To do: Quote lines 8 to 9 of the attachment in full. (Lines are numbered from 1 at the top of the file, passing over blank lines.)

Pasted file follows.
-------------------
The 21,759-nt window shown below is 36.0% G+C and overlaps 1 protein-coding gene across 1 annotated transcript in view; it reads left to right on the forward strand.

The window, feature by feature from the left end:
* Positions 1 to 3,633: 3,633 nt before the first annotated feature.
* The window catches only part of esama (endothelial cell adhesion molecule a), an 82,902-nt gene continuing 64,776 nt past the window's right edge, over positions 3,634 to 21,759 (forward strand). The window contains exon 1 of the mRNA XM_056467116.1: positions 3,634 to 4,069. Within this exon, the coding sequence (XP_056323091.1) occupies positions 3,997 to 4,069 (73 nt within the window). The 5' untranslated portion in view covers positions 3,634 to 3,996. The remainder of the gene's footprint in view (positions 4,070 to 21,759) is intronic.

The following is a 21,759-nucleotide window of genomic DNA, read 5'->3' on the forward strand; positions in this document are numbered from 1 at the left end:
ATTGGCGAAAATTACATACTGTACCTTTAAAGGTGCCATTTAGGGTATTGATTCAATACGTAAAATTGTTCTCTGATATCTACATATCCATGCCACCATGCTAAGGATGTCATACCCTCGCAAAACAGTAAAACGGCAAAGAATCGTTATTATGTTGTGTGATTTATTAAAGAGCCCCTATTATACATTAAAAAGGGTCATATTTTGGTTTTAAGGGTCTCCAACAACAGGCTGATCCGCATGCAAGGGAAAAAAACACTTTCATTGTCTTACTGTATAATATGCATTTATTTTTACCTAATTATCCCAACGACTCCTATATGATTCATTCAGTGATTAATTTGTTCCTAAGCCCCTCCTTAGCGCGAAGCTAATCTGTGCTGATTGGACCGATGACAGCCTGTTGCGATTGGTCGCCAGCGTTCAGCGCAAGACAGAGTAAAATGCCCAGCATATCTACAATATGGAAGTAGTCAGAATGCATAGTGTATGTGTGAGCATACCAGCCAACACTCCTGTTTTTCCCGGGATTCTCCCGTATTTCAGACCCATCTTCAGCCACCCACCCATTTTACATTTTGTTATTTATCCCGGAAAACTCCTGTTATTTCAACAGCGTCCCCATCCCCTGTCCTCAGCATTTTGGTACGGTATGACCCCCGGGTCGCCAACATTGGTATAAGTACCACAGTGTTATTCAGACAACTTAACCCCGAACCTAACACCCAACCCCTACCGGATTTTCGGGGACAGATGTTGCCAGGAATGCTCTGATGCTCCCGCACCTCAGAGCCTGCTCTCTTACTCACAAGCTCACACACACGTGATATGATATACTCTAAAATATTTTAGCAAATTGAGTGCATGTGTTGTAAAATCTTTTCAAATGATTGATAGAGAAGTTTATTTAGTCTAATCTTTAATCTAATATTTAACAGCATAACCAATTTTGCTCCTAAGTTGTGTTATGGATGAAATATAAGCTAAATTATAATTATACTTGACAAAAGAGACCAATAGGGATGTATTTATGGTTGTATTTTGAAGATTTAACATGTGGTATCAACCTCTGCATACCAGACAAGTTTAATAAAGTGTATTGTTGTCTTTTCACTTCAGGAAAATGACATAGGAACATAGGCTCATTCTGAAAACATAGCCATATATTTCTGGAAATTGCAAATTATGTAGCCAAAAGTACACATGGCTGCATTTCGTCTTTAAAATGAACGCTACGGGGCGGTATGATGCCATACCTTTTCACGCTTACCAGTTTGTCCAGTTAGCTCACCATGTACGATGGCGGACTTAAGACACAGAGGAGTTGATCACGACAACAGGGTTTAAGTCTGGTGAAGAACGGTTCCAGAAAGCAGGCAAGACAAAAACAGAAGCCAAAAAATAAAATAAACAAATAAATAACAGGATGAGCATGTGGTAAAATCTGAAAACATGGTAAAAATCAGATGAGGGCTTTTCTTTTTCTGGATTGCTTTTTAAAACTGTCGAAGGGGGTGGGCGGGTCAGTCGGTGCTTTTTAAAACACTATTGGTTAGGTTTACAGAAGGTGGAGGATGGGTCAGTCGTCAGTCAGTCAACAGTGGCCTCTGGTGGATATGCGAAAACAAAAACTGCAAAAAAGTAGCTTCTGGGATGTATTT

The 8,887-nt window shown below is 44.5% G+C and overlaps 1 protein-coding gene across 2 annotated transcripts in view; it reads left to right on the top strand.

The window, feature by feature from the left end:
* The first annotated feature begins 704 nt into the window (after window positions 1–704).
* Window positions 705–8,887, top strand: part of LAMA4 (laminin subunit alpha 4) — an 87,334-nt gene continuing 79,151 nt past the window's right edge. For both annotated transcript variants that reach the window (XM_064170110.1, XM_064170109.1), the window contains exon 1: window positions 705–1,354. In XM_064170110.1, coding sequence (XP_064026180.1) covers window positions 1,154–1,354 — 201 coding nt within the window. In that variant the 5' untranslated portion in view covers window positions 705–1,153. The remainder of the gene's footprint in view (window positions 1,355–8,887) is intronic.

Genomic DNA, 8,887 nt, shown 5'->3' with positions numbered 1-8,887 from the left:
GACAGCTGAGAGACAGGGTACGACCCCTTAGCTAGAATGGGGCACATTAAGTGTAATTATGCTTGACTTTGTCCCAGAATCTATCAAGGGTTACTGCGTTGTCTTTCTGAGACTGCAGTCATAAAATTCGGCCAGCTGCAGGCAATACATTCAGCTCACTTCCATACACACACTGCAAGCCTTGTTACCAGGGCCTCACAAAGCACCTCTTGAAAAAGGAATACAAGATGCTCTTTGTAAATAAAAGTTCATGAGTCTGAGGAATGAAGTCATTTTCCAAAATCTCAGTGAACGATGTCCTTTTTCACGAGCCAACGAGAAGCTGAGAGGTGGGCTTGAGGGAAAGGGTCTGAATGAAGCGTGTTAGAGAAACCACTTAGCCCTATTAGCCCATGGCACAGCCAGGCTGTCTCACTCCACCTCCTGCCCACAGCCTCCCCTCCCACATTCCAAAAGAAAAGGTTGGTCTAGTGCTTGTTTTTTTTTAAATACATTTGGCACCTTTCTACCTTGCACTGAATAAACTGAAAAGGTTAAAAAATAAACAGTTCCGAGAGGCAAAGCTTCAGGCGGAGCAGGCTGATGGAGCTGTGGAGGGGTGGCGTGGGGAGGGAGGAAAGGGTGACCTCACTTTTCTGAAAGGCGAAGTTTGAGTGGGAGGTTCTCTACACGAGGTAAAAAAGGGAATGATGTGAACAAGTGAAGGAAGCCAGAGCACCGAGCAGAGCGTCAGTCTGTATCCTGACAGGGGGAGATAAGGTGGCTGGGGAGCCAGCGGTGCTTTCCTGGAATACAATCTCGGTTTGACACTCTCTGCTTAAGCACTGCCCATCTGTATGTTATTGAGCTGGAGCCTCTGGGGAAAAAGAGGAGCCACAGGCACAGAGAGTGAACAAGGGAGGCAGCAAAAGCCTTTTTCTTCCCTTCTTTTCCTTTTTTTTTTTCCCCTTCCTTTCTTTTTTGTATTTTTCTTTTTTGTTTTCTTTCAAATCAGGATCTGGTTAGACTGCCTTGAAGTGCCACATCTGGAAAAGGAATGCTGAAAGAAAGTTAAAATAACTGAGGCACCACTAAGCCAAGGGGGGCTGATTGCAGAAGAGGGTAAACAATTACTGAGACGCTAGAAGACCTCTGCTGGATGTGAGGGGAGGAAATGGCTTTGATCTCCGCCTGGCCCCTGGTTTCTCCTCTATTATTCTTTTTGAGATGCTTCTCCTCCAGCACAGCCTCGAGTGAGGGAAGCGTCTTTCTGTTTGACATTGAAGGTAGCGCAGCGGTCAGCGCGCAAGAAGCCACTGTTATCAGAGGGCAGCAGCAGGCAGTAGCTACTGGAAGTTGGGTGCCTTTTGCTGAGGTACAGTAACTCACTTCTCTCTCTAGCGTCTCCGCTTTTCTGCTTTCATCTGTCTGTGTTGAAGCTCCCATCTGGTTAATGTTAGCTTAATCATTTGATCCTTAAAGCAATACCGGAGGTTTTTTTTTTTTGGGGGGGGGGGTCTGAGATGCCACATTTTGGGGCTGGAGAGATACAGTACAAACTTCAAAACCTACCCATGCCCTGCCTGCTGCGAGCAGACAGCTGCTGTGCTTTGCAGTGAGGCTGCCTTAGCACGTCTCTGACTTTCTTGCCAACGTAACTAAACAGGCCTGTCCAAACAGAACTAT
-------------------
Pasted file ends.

The window, feature by feature from the left end:
* The first annotated feature begins 704 nt into the window (after window positions 1–704).